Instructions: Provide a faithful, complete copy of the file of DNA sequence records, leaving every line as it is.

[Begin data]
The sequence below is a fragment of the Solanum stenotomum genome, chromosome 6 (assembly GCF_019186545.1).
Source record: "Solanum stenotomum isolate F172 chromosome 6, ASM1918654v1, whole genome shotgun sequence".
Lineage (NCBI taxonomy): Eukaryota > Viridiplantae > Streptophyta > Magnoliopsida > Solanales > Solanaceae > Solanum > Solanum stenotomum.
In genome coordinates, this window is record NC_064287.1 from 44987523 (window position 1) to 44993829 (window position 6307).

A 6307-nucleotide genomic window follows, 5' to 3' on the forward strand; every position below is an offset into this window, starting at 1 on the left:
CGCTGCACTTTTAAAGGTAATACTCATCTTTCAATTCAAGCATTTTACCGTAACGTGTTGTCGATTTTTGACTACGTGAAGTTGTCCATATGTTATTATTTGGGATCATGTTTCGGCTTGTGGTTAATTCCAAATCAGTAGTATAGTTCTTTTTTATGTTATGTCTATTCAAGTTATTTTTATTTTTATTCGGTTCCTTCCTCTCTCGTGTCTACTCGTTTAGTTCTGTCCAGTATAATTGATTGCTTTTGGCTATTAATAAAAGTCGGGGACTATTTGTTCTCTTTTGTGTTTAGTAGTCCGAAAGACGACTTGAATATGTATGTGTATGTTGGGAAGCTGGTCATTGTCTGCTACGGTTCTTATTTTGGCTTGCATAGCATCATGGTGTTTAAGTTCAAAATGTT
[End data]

The sequence below is a fragment of the Solanum stenotomum genome, chromosome 6 (assembly GCF_019186545.1).
Source record: "Solanum stenotomum isolate F172 chromosome 6, ASM1918654v1, whole genome shotgun sequence".
Lineage (NCBI taxonomy): Eukaryota > Viridiplantae > Streptophyta > Magnoliopsida > Solanales > Solanaceae > Solanum > Solanum stenotomum.
In genome coordinates, this window is record NC_064287.1 from 44987523 (window position 1) to 44993829 (window position 6307).

A 6307-nucleotide genomic window follows, 5' to 3' on the forward strand; every position below is an offset into this window, starting at 1 on the left:
CGCTGCACTTTTAAAGGTAATACTCATCTTTCAATTCAAGCATTTTACCGTAACGTGTTGTCGATTTTTGACTACGTGAAGTTGTCCATATGTTATTATTTGGGATCATGTTTCGGCTTGTGGTTAATTCCAAATCAGTAGTATAGTTCTTTTTTATGTTATGTCTATTCAAGTTATTTTTATTTTTATTCGGTTCCTTCCTCTCTCGTGTCTACTCGTTTAGTTCTGTCCAGTATAATTGATTGCTTTTGGCTATTAATAAAAGTCGGGGACTATTTGTTCTCTTTTGTGTTTAGTAGTCCGAAAGACGACTTGAATATGTATGTGTATGTTGGGAAGCTGGTCATTGTCTGCTACGGTTCTTATTTTGGCTTGCATAGCATCATGGTGTTTAAGTTCAAAATGTT